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Thanks for finding the chart (#11518) David. I had a good look at those breakwaters in both the video and on the chart. There is another channel that enters the breakwaters on the south side much closer to shore near a 'submerged jetty' that they might have been trying to find but it is obviously too early to even speculate (per Swat) how these folks ruined a boat roughly valued at $600K because they had no $40 paper charts of the area and were using either a chart plotter or intuition instead. Most likely they would have been heading south but we will have to wait for more of the sordid details.
Another free resource these folks could have used is the Coastal Pilot downloads that give the mariner a detailed description of each inlet.
It sounds like they put a pretty sizable hole in the boat and gave up the idea of trying to fother it (v. t. 1. To stop (a leak in a ship at sea) by drawing under its bottom a thrummed sail, so that the pressure of the water may force it into the crack.)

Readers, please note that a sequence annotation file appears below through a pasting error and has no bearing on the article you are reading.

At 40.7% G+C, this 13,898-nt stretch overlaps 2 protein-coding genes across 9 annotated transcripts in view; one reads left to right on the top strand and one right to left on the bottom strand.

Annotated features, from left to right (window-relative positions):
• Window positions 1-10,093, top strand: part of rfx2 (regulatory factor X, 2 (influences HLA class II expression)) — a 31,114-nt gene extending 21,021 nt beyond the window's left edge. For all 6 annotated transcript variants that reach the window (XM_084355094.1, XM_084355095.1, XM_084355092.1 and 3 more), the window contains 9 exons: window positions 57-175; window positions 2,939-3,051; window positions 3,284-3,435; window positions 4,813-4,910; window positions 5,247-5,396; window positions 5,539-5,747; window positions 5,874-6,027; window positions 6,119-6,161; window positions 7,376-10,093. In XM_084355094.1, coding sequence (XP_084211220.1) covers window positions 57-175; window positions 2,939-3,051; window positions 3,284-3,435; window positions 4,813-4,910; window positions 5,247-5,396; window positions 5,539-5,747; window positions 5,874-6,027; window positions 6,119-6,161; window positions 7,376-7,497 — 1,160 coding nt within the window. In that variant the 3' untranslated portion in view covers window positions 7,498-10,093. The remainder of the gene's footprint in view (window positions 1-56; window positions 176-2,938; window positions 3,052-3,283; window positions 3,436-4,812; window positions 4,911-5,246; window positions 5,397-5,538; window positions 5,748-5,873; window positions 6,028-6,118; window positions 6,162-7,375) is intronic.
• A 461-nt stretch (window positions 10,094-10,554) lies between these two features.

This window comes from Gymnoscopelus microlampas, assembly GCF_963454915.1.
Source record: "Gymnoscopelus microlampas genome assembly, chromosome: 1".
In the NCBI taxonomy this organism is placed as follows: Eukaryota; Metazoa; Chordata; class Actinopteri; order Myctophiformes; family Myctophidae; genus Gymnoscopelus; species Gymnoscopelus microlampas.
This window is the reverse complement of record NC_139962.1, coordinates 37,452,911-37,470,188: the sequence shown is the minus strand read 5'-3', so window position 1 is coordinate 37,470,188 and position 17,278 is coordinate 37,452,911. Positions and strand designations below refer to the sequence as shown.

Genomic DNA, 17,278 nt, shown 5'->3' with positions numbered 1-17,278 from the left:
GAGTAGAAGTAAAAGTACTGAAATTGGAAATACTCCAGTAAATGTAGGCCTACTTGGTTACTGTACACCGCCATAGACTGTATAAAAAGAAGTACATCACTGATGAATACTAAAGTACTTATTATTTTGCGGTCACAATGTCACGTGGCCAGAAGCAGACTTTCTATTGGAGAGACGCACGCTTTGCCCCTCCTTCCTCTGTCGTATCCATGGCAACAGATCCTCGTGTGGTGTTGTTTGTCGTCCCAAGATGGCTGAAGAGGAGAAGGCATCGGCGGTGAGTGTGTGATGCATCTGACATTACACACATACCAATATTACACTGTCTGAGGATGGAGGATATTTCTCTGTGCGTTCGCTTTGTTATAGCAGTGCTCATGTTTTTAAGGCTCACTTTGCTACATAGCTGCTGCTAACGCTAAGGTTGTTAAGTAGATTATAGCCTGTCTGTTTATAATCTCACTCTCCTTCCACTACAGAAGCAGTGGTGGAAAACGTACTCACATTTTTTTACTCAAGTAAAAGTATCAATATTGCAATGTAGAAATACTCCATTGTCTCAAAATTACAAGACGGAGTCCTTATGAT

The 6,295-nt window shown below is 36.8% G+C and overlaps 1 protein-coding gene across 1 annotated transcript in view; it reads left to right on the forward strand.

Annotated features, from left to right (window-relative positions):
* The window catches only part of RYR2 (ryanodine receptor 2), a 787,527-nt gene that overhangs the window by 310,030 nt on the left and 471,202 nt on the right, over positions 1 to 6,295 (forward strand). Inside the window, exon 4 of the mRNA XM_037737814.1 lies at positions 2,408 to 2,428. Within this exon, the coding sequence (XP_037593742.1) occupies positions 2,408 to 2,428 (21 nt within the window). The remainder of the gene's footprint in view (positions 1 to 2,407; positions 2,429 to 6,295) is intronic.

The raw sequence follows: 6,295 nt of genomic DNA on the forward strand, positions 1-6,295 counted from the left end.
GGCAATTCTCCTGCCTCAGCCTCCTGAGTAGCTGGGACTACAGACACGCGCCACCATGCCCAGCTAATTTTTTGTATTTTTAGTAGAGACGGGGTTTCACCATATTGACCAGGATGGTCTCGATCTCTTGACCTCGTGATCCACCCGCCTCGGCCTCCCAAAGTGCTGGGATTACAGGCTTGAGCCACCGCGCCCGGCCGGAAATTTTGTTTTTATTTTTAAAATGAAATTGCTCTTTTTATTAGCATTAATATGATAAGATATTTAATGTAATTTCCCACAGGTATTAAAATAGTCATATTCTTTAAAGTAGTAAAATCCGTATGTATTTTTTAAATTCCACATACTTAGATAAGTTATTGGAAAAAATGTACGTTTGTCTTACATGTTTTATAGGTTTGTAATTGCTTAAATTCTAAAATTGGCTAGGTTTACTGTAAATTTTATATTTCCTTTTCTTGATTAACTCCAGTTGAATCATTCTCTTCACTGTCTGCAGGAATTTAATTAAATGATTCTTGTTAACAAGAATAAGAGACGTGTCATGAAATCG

Quite sad for the owners but good business for the salvors.
 

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Yes, that tactic is expressed in one of my favourite nautical terms: "to fother a sail".

Rotten luck or bad seamanship or both, but pardon me if I smell a smoking chartplotter somewhere in this mix.
 

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Would it be a lot of work to put a wee line of buoys, lobster-pot style, along the length of that reef?

It looks a terrible hazard. At night, you simply won't see it.
 

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If they were coming up from the south, they may have tried to take the cut in the jetty. Everything in the area though is well marked, and I had no problems going in or out of there.
 

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Has a boat ever won a round with a jetty??? didn't think so.

Unfortunately, if you're not paying attention to the charts, bad things happen. Yes, most jetties are awash at high tide, but even if you didn't pay attention to the chart, the Mark I eyeball will usually detect them if you're paying attention. :)